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Google Cloud: When it comes to cyber risks, we're all in it together

Jeanette Manfra, director of risk and compliance at Google Cloud, explains what she learned at CISA, how cloud is the way forwards for cybersecurity, and the importance of fighting ransomware threats.
Written by Danny Palmer, Senior Writer on
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A Google employee riding a bicycle on the Google campus.

Image: Google

For Jeanette Manfra, director of risk and compliance at Google Cloud, overseeing cybersecurity of a vast array of technical infrastructure and services is nothing new. 

She previously served as assistant director for the Cybersecurity and Infrastructure Agency (CISA), where she led the Department of Homeland Security's mission to protect and strengthen American critical infrastructure from cyber threats and its efforts to secure the 2018 midterm elections from digital interference. 

Roles like these saw Manfra become one of the most influential cybersecurity officials in US government, helping to form strategies to improve the cybersecurity of businesses and infrastructure, before switching to the private sector in December 2019. 

Now Manfra's role is to help many more businesses improve their cybersecurity posture through cloud computing. That starts with taking the cybersecurity strategy that Google uses to secure its own networks and applying it to the cloud services used by customers and individual users. 

"You can't have that transactional relationship. You can't say 'you're responsible for this, it's not my problem' – you have to be invested in the success of customers fulfilling their responsibilities – we think of it as shared fate, we're in this together," says Manfra. 

SEE: A winning strategy for cybersecurity (ZDNet special feature)

Manfra believes adopting cloud services is a key means of achieving this joined-up approach, particularly if businesses are still operating on legacy IT systems, something that she says leads to "significant security vulnerabilities".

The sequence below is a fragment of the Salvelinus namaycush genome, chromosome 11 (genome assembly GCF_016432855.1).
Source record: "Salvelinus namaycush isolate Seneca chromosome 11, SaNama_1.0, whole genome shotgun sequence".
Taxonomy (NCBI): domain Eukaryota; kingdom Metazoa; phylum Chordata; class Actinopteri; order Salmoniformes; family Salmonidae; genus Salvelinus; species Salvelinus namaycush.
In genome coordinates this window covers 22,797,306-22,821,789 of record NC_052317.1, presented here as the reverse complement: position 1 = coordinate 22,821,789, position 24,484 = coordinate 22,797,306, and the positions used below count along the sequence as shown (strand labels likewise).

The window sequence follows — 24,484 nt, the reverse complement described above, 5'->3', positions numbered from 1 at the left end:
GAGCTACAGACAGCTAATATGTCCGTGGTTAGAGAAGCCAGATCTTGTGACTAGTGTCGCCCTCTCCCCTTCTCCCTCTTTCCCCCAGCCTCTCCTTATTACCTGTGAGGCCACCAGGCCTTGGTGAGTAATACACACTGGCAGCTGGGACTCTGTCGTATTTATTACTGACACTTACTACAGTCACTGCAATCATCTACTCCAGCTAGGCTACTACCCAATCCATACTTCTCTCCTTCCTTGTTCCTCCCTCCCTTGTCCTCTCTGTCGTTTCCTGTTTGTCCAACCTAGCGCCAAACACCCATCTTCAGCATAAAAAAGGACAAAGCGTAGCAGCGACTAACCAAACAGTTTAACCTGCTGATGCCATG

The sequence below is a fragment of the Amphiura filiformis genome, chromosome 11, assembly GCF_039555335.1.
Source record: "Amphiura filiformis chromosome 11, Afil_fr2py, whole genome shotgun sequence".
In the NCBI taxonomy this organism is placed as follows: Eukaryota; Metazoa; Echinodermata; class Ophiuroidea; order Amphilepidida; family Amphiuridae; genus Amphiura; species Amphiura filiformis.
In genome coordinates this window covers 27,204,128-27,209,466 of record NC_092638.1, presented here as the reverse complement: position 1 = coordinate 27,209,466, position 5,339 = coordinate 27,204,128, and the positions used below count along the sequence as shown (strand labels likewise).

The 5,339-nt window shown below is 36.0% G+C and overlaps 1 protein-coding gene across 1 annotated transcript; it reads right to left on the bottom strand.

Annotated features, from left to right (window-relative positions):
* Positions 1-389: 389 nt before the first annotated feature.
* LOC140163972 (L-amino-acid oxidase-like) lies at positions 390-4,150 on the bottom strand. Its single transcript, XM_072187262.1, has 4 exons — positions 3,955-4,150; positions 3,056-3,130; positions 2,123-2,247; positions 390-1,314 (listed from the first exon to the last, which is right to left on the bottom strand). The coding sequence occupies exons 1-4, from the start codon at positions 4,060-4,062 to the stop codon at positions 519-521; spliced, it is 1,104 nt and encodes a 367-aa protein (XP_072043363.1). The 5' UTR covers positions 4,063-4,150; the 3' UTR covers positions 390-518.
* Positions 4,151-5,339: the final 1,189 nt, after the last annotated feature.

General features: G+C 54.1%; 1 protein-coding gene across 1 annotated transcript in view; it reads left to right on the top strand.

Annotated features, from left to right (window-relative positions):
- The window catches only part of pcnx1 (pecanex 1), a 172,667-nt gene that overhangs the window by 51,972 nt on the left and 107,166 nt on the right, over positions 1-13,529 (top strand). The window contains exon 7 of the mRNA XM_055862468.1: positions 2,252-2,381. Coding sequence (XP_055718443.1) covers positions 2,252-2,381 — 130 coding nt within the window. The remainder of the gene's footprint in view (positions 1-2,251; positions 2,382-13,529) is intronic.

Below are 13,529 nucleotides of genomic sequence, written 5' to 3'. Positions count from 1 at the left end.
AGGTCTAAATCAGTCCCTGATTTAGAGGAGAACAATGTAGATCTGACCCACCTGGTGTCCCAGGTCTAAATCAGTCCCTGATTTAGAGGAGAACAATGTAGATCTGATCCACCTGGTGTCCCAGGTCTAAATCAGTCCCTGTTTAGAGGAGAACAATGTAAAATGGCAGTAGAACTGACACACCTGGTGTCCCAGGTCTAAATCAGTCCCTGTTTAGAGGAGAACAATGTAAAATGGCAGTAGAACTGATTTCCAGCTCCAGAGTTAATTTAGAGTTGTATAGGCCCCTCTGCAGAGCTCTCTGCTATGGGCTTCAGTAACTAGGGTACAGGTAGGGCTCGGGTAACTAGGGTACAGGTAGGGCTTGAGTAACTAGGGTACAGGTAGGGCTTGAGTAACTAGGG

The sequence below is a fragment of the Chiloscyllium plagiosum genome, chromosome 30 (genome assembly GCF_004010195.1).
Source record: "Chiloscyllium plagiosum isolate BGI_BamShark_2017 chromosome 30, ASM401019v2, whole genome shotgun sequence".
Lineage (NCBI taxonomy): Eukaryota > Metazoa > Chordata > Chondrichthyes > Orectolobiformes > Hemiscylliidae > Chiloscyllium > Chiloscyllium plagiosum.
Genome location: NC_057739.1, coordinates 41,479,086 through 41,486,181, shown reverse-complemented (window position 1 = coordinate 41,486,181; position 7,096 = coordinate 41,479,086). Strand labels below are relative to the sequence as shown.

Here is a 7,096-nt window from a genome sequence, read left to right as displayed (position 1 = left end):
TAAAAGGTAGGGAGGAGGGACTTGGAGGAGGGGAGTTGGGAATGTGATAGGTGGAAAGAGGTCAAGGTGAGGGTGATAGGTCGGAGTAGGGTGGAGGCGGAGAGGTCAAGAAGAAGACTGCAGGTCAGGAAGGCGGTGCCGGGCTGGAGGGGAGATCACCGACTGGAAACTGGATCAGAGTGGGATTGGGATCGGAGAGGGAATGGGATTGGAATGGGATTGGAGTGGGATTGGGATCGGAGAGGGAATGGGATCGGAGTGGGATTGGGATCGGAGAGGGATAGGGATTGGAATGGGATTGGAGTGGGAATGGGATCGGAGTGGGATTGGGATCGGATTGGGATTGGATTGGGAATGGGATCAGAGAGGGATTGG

These flaws could be in terms of using software or operating systems that aren't supported anymore, or older software and systems connected to the network that are simply forgotten about and no longer receiving security updates. 

This is a cybersecurity issue across almost all industries, but legacy technology still forms the backbone of many crucial services for society, including critical infrastructure, schools and hospitals – and cyber criminals know this, as demonstrated by the scourge of ransomware being particularly problematic for organisations in these sectors

"They tend to target the most vulnerable – people who don't have a lot of cybersecurity resources, who have a lot of legacy technology issues, but also perform critically important missions. Shutting down schools, shutting down hospitals, you're talking about core functions of society – and many of these organisations have significant legacy IT," says Manfra. 

While she says there's "no silver bullet" for ransomware, Manfra says that Google Cloud is working with a variety of organisations and bodies in order to help fight it. 

"We feel passionate that we have a large leadership role to play in the safety and security of the overall ecosystem. So, we're partnering with a lot of organisations looking to fight ransomware, everything from policy organisations looking to identify criminals to those looking at how can you collectively build tools, how can you better understand the threat across the ecosystem globally." 

Manfra suggests that digital transformation and moving towards a cloud-based model can go a long way to protecting organisations against ransomware and other intrusive cyberattacks. 

"Adopting cloud, it makes you a harder target; you're inheriting security controls, you're moving off legacy IT".